The Political Role of Law Courts in Modern Democracies

  • Jerold L. Waltman
  • Kenneth M. Holland

Table of contents

  1. Front Matter
    Pages i-x
  2. Jerold L. Waltman
    Pages 1-5
  3. Kenneth M. Holland
    Pages 6-30
  4. Roman Tomasic
    Pages 31-52
  5. Carl Baar
    Pages 53-82
  6. Kenneth M. Holland
    Pages 83-107
  7. Jerold L. Waltman
    Pages 108-128
  8. Dallis Radamaker
    Pages 129-152
  9. Giuseppe Di Federico, Carlo Guarnieri
    Pages 153-180
  10. Joseph B. Board
    Pages 181-198
  11. Hiroshi Itoh
    Pages 199-215
  12. Back Matter
    Pages 235-237

About this book


No society can function without judicial institutions. At a minimum, conflict must be regulated and the criminal law enforced. Ironically, though, modern political science has tended to ignore the role of courts in advanced industrial societies, so much so that even basic information has often been unavailable. This book covers three important bases. First, it provides, for the first time, up-to-date material about the court systems - their structures, their personnel, their jurisdictions - of the major democratic nations. Second, it places the courts in their political context, eschewing legalism and stressing their linkages with other institutions and their role in the policy process. Third, there is an attempt to assess the direction of contemporary change, especially how it relates to broader themes of other types of political change.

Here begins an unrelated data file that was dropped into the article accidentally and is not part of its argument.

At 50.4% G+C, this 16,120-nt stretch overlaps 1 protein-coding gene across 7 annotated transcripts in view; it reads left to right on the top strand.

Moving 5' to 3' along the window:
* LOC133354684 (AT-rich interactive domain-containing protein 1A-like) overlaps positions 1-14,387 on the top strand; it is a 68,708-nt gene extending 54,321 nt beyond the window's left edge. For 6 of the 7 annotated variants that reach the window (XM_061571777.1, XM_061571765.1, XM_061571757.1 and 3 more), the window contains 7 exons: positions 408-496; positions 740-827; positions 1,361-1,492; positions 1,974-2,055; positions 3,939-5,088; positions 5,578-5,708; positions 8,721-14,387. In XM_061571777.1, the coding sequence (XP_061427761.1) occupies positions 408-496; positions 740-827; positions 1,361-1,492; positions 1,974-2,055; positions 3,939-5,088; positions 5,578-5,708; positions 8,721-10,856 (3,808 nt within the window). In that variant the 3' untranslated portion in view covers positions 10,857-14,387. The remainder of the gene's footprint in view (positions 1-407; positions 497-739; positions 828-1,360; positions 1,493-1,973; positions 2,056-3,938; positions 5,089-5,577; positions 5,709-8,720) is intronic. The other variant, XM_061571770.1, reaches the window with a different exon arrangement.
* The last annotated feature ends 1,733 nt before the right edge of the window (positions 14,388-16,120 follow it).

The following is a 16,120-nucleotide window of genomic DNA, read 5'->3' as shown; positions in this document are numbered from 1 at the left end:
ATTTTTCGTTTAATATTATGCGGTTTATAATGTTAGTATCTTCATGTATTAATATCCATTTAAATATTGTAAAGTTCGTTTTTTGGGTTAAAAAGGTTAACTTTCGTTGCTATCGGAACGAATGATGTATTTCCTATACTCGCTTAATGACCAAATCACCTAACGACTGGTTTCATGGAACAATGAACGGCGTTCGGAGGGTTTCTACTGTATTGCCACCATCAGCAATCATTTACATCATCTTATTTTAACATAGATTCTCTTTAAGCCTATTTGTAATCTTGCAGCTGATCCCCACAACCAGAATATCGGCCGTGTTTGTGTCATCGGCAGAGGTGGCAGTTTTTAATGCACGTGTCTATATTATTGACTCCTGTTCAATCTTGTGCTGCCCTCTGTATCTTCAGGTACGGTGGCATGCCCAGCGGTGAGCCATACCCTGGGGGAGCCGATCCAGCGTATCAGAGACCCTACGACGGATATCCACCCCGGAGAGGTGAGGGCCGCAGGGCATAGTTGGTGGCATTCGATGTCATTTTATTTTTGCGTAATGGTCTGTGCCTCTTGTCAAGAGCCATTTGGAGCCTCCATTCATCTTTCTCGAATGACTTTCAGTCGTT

conflict English Germany Institution law Policy political science

Editors and affiliations

  • Jerold L. Waltman
    • 1
  • Kenneth M. Holland
    • 2
  1. 1.University of Southern MississippiUSA
  2. 2.University of VermontUSA

Bibliographic information